Cynanchum laeve

Cynanchum laeve is a vining perennial herb native to eastern and central U.S. states and Ontario. Common names include sand vine, honeyvine, honeyvine milkweed, bluevine milkweed, climbing milkweed, and smooth swallow-wort.[2] The root system of C. laeve can cause it to be very difficult to eradicate, especially in agricultural fields.[3] It is a larval food of monarch butterflies[4] and milkweed tussock moth larvae.[5] C. laeve can cause eye irritation if touched and can be toxic to humans and livestock if consumed in large quantities.[6]

Cynanchum laeve
Cynanchum laeve NRCS-1.jpg
Scientific classification edit
Kingdom: Plantae
Clade: Tracheophytes
Clade: Angiosperms
Clade: Eudicots
Clade: Asterids
Order: Gentianales
Family: Apocynaceae
Genus: Cynanchum
C. laeve
Binomial name
Cynanchum laeve

Ampelamus albidus
Ampelamus laevis
Gonolobus laevis

Cynanchum laeve'[1]


Cynanchum laeve was originally described in 1803 as Gonolobus laevis Michx. Mixed elements on the type sheet that was published has led to confusion around the correct nomenclature.[7] Currently under the International Plant Names Index it is listed as Cynanchum laeve Pers.[8] Synonymous plant names include Ampelamus albidus (Nutt.) Britton, Ampelamus laevis (Michx.) Krings, and Gonolobus laevis Michx.[9] Cynanchum laeve is in the Apocynaceae, or milkweed family. Cynanchum, or swallow-wort genus, and the laeve, which is a specific epithet meaning smooth .[9]


Like bindweed and some other members of the Convolvulaceae, Cynanchum laeve is a twining vine with heart-shaped leaves and commonly found in roadsides, fence rows, fields, and disturbed areas. However, C. laeve is easily recognized as a member of the Apocynaceae by its opposite leaves,[10] milky sap, and distinctive flowers and follicles ("milkweed pods"). The seeds are wind dispersed and can travel long distances. Each plant can produce up to 50 follicles. The root system is fleshy and brittle with a large taproot with other lateral roots, these roots can grow up through 6 feet deep. Developing stems are a light pink and produce a milky sap when broken.[3] Vase-shaped flowers have 5 white petals. These occur in clusters on short stalks.[3] C. laeve flowers from June through September.[3]

Distribution and habitatEdit

Cynanchum laeve occurs in the eastern and central United States and Ontario, Canada.[11] C. laeve can be found in wetland areas in the arid West, Atlantic and Gulf Coastal Plain, Eastern mountain and Piedmont, the Great Plains, Midwest, and the North Central and North Eastern United States.[9][12][13] Cynanchum laeve typically lives disturbed habitats such as thickets, low moist fields, riverbanks, fence rows, and cultivated fields.[3]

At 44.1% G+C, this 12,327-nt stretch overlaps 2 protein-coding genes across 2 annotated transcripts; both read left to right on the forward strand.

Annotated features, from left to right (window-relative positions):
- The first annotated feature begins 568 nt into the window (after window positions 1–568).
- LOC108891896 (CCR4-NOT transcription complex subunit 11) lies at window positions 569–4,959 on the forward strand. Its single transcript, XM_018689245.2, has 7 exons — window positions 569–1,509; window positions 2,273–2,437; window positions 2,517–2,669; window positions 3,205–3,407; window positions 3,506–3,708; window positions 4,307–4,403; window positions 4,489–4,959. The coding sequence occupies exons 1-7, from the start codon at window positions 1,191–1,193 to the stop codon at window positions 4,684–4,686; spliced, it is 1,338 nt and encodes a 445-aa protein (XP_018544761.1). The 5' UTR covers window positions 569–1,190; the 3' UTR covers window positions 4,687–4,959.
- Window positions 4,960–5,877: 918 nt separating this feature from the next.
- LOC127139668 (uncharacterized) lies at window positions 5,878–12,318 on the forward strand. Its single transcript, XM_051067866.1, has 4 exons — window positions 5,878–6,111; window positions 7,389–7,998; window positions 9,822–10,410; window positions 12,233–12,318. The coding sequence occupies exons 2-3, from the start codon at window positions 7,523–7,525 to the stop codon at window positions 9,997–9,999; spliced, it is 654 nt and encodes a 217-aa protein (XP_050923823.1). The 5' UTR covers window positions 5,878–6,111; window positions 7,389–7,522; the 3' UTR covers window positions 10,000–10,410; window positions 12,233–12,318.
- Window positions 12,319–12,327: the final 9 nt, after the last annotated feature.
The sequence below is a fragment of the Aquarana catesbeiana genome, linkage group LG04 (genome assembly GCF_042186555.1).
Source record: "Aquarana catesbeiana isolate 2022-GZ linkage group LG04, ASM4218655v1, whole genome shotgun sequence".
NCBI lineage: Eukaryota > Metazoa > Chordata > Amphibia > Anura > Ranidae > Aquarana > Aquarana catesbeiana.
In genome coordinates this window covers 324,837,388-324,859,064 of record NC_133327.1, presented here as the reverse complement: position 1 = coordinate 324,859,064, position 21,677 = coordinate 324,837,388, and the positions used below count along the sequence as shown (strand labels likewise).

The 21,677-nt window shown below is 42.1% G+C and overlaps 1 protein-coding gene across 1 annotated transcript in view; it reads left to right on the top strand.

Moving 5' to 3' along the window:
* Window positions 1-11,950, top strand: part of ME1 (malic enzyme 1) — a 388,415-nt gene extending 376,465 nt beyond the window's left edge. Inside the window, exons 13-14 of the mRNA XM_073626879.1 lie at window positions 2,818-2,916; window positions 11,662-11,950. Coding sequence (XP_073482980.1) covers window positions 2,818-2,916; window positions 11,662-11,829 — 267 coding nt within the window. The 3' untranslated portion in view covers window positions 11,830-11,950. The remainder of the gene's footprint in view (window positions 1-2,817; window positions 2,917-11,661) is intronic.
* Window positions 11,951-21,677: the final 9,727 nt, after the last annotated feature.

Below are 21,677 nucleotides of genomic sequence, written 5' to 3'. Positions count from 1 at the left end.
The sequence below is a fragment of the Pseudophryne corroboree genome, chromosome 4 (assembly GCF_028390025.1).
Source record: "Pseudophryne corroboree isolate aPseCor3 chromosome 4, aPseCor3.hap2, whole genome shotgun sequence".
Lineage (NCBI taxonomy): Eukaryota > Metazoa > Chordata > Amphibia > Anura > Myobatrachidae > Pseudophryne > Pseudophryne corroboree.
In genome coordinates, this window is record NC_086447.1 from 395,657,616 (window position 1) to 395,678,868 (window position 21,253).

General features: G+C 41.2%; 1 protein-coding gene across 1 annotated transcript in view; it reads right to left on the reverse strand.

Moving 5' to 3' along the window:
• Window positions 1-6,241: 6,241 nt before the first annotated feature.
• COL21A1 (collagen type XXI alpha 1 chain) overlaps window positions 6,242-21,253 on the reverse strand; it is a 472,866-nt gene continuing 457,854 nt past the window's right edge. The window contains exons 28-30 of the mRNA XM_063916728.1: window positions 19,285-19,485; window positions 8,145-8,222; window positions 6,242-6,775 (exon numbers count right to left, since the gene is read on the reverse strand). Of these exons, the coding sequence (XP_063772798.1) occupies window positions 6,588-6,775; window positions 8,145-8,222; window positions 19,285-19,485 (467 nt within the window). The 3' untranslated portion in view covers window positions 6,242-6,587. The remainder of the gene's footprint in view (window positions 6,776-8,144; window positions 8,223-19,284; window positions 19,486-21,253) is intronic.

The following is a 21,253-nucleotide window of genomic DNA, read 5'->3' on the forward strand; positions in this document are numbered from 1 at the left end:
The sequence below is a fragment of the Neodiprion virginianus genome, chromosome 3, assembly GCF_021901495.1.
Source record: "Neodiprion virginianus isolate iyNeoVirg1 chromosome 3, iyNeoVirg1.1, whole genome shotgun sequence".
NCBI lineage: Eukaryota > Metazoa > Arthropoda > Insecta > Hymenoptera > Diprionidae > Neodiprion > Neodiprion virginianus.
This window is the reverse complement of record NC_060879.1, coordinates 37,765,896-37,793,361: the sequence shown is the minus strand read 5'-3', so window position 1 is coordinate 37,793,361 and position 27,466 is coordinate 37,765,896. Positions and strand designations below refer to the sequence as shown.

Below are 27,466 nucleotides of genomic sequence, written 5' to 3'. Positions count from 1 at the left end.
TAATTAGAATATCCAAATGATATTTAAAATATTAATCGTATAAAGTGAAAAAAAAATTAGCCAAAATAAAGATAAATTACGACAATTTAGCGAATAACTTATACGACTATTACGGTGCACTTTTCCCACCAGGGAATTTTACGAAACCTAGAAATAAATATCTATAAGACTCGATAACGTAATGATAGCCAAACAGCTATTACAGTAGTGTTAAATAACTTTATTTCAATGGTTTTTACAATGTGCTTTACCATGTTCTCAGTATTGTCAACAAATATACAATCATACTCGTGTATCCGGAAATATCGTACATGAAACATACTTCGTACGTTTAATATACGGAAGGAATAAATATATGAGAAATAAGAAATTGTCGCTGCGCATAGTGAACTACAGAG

Conservation statusEdit

In Pennsylvania, Cynanchum laeve is listed as endangered.[9]

Insect useEdit

Cynanchum laeve is a food plant of caterpillars of monarch butterflies.[4][14] Larvae of Euchaetes egle, the milkweed tussock moth, both in the Eastern and Western United States consume C. laeve. The larvae of these moths eat Cynanchum laeve and other plants when developing.[5]

Human useEdit

Cynanchum laeve is not a human edible plant. Its sap can cause eye irritation damaging mucous membranes. If C. laeve is consumed in large quantities it can be toxic. Thorough hand washing is recommended after handling the plant.[6]

Hay fed to livestock can contain C. laeve which can be toxic when consumed in large quantities. Most animals will not eat “C. leave” due to its bitter taste.[6] It is recommended by the US Fish and Wildlife Service to take precautionary steps. These steps include not grazing hungry animals in pastures containing C. laeve, eradicating it from driveways and trails, and closely observing livestock that have just been introduced to areas containing C. laeve.[15] C. laeve can be very difficult to eradicate from fields because of its deep, extensive root system. This vine climbs on other plants, and this can cause problems in crop harvesting.[3]


  1. ^ 1913 illustration from Britton, N.L., and A. Brown. 1913. An illustrated flora of the northern United States, Canada and the British Possessions. 3 vols. Charles Scribner's Sons, New York. Vol. 3: 36
  2. ^ "Cynanchum laeve (Michx.) Pers. — The Plant List". Retrieved 2018-11-28.
  3. ^ a b c d e f "Ohio Weedguide". Retrieved 2018-11-28.
  4. ^ a b Kansas Native Plants: Butterfly Gardening
  5. ^ a b Karges, Joann (June 2018). "From Weed to Wondrous". Natural History. 126 (6): 36, 38–41. ProQuest 2043654059.
  6. ^ a b c "Spreading Milkweed, Not Myths - Updates from The U.S. Fish and Wildlife Service". Spreading Milkweed, Not Myths - Updates from The U.S. Fish and Wildlife Service. Retrieved 2020-05-14.
  7. ^ Krings, Alexander (2001). "Neotypification of Enslenia Albida and a New Combination in Ampelamus for Cynanchum Laeve (Apocynaceae: Asclepiadoideae)". SIDA, Contributions to Botany. 19 (4): 925–929. JSTOR 41967945.
  8. ^ IPNI Plant Name Details. Retrieved 2018-11-28.
  9. ^ a b c d "Plants Profile for Cynanchum laeve (honeyvine)". Retrieved 2018-11-28.
  10. ^ "Cynanchum laeve page". Retrieved 2018-11-28.
  11. ^ "US Southeast flora atlas". Retrieved 2018-11-28.
  12. ^ "Maryland Biodiversity Project - Honey Vine (Cynanchum laeve)". Retrieved 2018-11-28.
  13. ^ "Cynanchum laeve - Species Details". Atlas of Florida Plants. Retrieved 2018-11-28.
  14. ^ Lovett, Jim. "Milkweed". Monarch Watch. Retrieved 2018-11-28.
  15. ^ Delserone, Leslie M. (10 July 2014). "The Xerces Society for Invertebrate Conservation (". Journal of Agricultural & Food Information. 15 (3): 153–158. doi:10.1080/10496505.2014.924378.